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my Philly foodie weekend

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Planning a trip to Philly for my birthday weekend in April and I am AMAZED at the leaps and bounds by which the restaurant scene has changed since I went to college here 10 years ago. Please help with advice and further recommendations!

Arriving Fri aftn with a plan to walk around and stop at Reading Term for a pretzel. Considering Alma de Cuba for an appetizer of ceviche if they have a bar? For dinner considering Buddakan -- at first I wasn't planning on doing Asian as we have a fine selection of haute Asian at home, but the reviews make it sound phenomenal.

Saturday morning/lunch will be Italian market. I've seen lots of great recs for Cucina Forte and the husband loves good gnocci -- are they really all that? Does anyone have experience in making reservations for lunch at Cucina Forte as I've read that they do lunch "by request only" -- ??

Saturday dinner, I currently have reservations at Marigold Kitchen, but after reading on the board I'm starting to lean towards Matyson assuming I can get reservations. Comments? I'd also consider Django except I understand they don't take reservations. We want to have at least one meal at a very fine BYO place (what a wonderful concept!)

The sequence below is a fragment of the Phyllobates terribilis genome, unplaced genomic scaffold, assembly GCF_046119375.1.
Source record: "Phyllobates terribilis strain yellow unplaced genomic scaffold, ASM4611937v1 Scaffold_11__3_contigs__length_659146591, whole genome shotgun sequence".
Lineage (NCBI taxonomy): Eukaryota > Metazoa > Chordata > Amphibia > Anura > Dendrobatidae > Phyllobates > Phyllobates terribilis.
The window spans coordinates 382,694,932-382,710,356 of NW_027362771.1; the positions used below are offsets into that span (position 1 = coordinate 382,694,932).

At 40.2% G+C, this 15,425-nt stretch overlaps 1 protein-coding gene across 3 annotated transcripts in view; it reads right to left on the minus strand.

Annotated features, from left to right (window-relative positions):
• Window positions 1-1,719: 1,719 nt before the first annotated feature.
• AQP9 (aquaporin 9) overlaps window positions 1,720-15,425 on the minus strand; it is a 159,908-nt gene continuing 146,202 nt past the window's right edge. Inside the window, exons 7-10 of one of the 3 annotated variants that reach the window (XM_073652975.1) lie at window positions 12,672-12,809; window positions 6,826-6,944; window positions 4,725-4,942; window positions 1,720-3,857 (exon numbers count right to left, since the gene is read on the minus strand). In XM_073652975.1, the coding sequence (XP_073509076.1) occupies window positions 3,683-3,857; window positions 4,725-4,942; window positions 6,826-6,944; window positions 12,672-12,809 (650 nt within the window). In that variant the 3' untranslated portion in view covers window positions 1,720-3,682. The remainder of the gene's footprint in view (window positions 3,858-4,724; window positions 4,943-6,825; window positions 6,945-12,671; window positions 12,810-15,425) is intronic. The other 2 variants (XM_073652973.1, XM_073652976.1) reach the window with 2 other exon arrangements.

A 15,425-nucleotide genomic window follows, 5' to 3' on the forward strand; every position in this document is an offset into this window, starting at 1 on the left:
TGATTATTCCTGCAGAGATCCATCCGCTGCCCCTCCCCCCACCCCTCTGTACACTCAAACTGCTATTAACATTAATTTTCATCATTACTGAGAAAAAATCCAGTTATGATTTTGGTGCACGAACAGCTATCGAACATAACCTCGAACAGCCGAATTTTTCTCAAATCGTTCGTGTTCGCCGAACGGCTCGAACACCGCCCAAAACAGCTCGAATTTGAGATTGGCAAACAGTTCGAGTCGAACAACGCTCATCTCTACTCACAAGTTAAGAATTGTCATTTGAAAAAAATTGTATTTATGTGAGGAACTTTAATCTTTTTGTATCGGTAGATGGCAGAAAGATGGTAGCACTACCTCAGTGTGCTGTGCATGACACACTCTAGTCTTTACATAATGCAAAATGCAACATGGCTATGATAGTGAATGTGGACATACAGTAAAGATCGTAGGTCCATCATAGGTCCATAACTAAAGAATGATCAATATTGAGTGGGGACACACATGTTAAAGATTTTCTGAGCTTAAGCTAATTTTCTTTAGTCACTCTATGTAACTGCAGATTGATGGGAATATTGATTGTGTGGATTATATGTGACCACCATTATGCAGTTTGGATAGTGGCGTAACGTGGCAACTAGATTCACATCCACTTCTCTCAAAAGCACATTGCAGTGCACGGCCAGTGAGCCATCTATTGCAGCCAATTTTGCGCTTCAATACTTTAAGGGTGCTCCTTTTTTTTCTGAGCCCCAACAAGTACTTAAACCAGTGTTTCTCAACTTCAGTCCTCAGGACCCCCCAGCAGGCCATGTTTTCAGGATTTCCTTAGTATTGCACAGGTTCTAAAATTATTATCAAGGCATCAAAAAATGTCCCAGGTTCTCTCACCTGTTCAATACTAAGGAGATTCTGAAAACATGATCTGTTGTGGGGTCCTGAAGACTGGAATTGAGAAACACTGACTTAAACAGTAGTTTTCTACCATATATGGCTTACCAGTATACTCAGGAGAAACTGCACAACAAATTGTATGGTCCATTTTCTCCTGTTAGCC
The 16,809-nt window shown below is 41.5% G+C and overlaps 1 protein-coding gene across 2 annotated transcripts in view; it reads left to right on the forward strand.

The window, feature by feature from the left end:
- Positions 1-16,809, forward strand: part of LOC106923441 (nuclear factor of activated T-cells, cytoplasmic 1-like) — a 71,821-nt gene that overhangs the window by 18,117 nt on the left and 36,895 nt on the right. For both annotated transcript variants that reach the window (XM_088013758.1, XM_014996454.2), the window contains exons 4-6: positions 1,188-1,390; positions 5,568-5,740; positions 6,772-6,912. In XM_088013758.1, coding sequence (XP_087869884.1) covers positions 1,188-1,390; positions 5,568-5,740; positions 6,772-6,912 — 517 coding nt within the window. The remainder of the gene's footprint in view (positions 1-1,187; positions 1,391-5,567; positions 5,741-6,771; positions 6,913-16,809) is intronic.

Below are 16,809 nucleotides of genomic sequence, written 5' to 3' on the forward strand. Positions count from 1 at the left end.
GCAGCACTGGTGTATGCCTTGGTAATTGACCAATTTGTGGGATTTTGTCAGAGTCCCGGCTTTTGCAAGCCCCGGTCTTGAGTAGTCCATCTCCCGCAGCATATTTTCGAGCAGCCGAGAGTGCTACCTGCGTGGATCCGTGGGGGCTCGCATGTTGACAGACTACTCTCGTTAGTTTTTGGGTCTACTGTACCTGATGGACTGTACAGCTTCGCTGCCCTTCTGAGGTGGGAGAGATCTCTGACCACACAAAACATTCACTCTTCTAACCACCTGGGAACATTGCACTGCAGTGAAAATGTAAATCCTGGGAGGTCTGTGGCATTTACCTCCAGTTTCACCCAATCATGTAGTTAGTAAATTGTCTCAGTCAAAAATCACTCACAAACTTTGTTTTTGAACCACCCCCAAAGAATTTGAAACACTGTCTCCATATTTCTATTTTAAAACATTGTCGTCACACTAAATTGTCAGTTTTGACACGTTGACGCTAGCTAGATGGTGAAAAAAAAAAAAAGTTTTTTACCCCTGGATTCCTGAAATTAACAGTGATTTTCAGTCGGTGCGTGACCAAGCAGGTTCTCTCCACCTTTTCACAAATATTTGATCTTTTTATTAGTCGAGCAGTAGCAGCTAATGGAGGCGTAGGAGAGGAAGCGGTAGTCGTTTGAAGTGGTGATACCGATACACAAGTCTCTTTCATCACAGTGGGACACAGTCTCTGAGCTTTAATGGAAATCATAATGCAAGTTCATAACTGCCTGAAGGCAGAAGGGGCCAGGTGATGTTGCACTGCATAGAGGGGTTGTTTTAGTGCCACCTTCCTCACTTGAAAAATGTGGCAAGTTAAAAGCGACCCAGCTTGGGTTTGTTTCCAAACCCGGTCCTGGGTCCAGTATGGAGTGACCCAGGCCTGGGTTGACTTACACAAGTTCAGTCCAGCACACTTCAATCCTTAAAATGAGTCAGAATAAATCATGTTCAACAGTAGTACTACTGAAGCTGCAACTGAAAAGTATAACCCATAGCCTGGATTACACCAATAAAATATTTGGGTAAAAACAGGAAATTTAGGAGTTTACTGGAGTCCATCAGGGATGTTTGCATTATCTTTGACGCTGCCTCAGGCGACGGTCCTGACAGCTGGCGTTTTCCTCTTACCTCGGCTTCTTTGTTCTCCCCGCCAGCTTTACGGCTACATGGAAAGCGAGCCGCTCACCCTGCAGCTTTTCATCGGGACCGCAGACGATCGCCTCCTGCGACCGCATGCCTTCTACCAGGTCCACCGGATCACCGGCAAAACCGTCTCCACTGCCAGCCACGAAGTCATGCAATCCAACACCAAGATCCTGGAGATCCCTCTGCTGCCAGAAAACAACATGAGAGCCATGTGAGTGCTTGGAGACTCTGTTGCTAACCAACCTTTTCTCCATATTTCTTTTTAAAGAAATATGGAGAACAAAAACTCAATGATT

We'll probably leave Sun afternoon so we're still up in the air for other meals, but would appreciate suggestions for great brunch or Italian places serving lunch. Also considering Mama Palma's for pizza, Mixto for latin, Cuba Libre for "tropical brunch" -- and I have a nostalgic soft spot for White Dog, does it remain as good as it was?

Clearly we have a week's worth of eating currently on the table, so please recommend away!

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  1. You can't go wrong with either Marigold or Matyson, but I prefer Marigold. I find it to be more creative (the chef is amazing), more comfortable (i.e., there's actually room around your table so you're not bumping your neighbor), and a nice change of pace from the Center City places. As to brunch places, I'd skip Mixto (I've never been that impressed) and head to Apamate instead, on South and 16th -- it's a small-plates style Spanish BYO that does both brunch and dinner. They've got great sandwiches, quiches, cured meats, as well as churros and spicy sipping chocolate, which in my book seals the deal.